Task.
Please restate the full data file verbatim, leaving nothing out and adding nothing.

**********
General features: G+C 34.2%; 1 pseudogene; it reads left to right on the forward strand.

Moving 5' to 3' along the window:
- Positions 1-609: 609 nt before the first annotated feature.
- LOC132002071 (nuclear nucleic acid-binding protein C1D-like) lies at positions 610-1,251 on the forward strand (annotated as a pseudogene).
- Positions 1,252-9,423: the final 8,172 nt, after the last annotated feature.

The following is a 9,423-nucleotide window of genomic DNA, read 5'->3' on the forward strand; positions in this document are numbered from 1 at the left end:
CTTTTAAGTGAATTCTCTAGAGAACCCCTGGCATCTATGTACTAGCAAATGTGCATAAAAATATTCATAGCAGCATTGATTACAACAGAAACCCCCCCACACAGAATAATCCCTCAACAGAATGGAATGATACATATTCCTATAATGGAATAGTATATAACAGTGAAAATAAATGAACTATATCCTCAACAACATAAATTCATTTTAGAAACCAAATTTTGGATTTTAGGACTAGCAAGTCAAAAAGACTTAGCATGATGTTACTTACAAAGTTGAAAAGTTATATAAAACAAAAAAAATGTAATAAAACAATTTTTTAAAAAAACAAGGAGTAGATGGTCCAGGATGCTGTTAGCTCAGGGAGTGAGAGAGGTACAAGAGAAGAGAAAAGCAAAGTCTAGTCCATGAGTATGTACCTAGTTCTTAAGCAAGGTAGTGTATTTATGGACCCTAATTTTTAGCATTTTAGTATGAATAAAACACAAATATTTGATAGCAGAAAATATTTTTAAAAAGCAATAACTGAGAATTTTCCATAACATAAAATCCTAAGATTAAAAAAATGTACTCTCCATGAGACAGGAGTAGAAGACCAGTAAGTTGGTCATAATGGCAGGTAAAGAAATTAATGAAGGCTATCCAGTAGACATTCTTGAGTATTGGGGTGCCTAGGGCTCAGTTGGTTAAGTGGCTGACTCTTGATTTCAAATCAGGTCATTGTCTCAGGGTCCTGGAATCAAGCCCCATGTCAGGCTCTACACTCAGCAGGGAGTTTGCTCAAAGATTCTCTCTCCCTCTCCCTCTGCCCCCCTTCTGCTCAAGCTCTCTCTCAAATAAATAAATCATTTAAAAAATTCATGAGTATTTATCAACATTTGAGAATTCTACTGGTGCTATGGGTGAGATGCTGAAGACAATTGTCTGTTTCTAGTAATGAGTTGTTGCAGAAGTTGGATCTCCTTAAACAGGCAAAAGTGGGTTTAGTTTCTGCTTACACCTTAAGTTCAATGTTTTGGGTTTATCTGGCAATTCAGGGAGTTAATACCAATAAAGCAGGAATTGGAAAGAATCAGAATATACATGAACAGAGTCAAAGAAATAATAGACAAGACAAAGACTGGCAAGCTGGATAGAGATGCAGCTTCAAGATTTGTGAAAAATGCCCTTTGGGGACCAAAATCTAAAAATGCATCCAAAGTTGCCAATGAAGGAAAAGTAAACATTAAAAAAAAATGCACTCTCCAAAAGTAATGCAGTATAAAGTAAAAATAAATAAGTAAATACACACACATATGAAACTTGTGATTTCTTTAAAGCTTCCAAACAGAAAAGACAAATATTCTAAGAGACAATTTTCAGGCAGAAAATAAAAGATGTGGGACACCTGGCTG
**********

General features: G+C 34.2%; 1 pseudogene; it reads left to right on the forward strand.

Moving 5' to 3' along the window:
- Positions 1-609: 609 nt before the first annotated feature.
- LOC132002071 (nuclear nucleic acid-binding protein C1D-like) lies at positions 610-1,251 on the forward strand (annotated as a pseudogene).
- Positions 1,252-9,423: the final 8,172 nt, after the last annotated feature.

The following is a 9,423-nucleotide window of genomic DNA, read 5'->3' on the forward strand; positions in this document are numbered from 1 at the left end:
CTTTTAAGTGAATTCTCTAGAGAACCCCTGGCATCTATGTACTAGCAAATGTGCATAAAAATATTCATAGCAGCATTGATTACAACAGAAACCCCCCCACACAGAATAATCCCTCAACAGAATGGAATGATACATATTCCTATAATGGAATAGTATATAACAGTGAAAATAAATGAACTATATCCTCAACAACATAAATTCATTTTAGAAACCAAATTTTGGATTTTAGGACTAGCAAGTCAAAAAGACTTAGCATGATGTTACTTACAAAGTTGAAAAGTTATATAAAACAAAAAAAATGTAATAAAACAATTTTTTAAAAAAACAAGGAGTAGATGGTCCAGGATGCTGTTAGCTCAGGGAGTGAGAGAGGTACAAGAGAAGAGAAAAGCAAAGTCTAGTCCATGAGTATGTACCTAGTTCTTAAGCAAGGTAGTGTATTTATGGACCCTAATTTTTAGCATTTTAGTATGAATAAAACACAAATATTTGATAGCAGAAAATATTTTTAAAAAGCAATAACTGAGAATTTTCCATAACATAAAATCCTAAGATTAAAAAAATGTACTCTCCATGAGACAGGAGTAGAAGACCAGTAAGTTGGTCATAATGGCAGGTAAAGAAATTAATGAAGGCTATCCAGTAGACATTCTTGAGTATTGGGGTGCCTAGGGCTCAGTTGGTTAAGTGGCTGACTCTTGATTTCAAATCAGGTCATTGTCTCAGGGTCCTGGAATCAAGCCCCATGTCAGGCTCTACACTCAGCAGGGAGTTTGCTCAAAGATTCTCTCTCCCTCTCCCTCTGCCCCCCTTCTGCTCAAGCTCTCTCTCAAATAAATAAATCATTTAAAAAATTCATGAGTATTTATCAACATTTGAGAATTCTACTGGTGCTATGGGTGAGATGCTGAAGACAATTGTCTGTTTCTAGTAATGAGTTGTTGCAGAAGTTGGATCTCCTTAAACAGGCAAAAGTGGGTTTAGTTTCTGCTTACACCTTAAGTTCAATGTTTTGGGTTTATCTGGCAATTCAGGGAGTTAATACCAATAAAGCAGGAATTGGAAAGAATCAGAATATACATGAACAGAGTCAAAGAAATAATAGACAAGACAAAGACTGGCAAGCTGGATAGAGATGCAGCTTCAAGATTTGTGAAAAATGCCCTTTGGGGACCAAAATCTAAAAATGCATCCAAAGTTGCCAATGAAGGAAAAGTAAACATTAAAAAAAAATGCACTCTCCAAAAGTAATGCAGTATAAAGTAAAAATAAATAAGTAAATACACACACATATGAAACTTGTGATTTCTTTAAAGCTTCCAAACAGAAAAGACAAATATTCTAAGAGACAATTTTCAGGCAGAAAATAAAAGATGTGGGACACCTGGCTG